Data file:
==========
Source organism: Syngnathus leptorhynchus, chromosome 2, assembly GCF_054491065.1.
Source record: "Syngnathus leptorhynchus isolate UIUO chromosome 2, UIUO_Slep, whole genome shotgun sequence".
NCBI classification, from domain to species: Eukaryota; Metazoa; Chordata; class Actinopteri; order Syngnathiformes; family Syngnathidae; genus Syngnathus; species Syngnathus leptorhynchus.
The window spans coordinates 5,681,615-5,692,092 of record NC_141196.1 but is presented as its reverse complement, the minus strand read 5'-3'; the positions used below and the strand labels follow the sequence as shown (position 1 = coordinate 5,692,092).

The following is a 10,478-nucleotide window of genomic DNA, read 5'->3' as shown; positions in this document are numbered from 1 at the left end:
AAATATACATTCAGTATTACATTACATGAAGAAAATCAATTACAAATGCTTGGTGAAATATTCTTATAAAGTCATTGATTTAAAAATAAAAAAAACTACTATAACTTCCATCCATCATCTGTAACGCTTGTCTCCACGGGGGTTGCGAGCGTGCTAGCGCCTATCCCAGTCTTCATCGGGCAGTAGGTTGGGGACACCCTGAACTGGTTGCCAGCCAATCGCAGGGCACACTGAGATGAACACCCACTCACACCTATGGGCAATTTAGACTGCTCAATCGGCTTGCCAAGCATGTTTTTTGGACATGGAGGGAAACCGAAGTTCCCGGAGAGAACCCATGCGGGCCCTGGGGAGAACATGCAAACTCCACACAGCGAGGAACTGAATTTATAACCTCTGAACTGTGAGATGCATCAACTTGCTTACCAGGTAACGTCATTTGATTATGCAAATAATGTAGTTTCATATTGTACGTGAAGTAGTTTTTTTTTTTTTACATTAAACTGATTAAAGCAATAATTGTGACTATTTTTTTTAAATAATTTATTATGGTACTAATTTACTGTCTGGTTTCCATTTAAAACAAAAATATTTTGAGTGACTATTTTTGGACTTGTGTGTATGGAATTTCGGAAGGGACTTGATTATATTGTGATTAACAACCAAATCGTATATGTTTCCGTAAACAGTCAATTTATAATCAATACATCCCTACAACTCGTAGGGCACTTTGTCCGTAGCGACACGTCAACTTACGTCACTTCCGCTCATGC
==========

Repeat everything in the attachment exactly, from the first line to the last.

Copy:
Source organism: Syngnathus leptorhynchus, chromosome 2, assembly GCF_054491065.1.
Source record: "Syngnathus leptorhynchus isolate UIUO chromosome 2, UIUO_Slep, whole genome shotgun sequence".
NCBI classification, from domain to species: Eukaryota; Metazoa; Chordata; class Actinopteri; order Syngnathiformes; family Syngnathidae; genus Syngnathus; species Syngnathus leptorhynchus.
The window spans coordinates 5,681,615-5,692,092 of record NC_141196.1 but is presented as its reverse complement, the minus strand read 5'-3'; the positions used below and the strand labels follow the sequence as shown (position 1 = coordinate 5,692,092).

The following is a 10,478-nucleotide window of genomic DNA, read 5'->3' as shown; positions in this document are numbered from 1 at the left end:
AAATATACATTCAGTATTACATTACATGAAGAAAATCAATTACAAATGCTTGGTGAAATATTCTTATAAAGTCATTGATTTAAAAATAAAAAAAACTACTATAACTTCCATCCATCATCTGTAACGCTTGTCTCCACGGGGGTTGCGAGCGTGCTAGCGCCTATCCCAGTCTTCATCGGGCAGTAGGTTGGGGACACCCTGAACTGGTTGCCAGCCAATCGCAGGGCACACTGAGATGAACACCCACTCACACCTATGGGCAATTTAGACTGCTCAATCGGCTTGCCAAGCATGTTTTTTGGACATGGAGGGAAACCGAAGTTCCCGGAGAGAACCCATGCGGGCCCTGGGGAGAACATGCAAACTCCACACAGCGAGGAACTGAATTTATAACCTCTGAACTGTGAGATGCATCAACTTGCTTACCAGGTAACGTCATTTGATTATGCAAATAATGTAGTTTCATATTGTACGTGAAGTAGTTTTTTTTTTTTTACATTAAACTGATTAAAGCAATAATTGTGACTATTTTTTTTAAATAATTTATTATGGTACTAATTTACTGTCTGGTTTCCATTTAAAACAAAAATATTTTGAGTGACTATTTTTGGACTTGTGTGTATGGAATTTCGGAAGGGACTTGATTATATTGTGATTAACAACCAAATCGTATATGTTTCCGTAAACAGTCAATTTATAATCAATACATCCCTACAACTCGTAGGGCACTTTGTCCGTAGCGACACGTCAACTTACGTCACTTCCGCTCATGC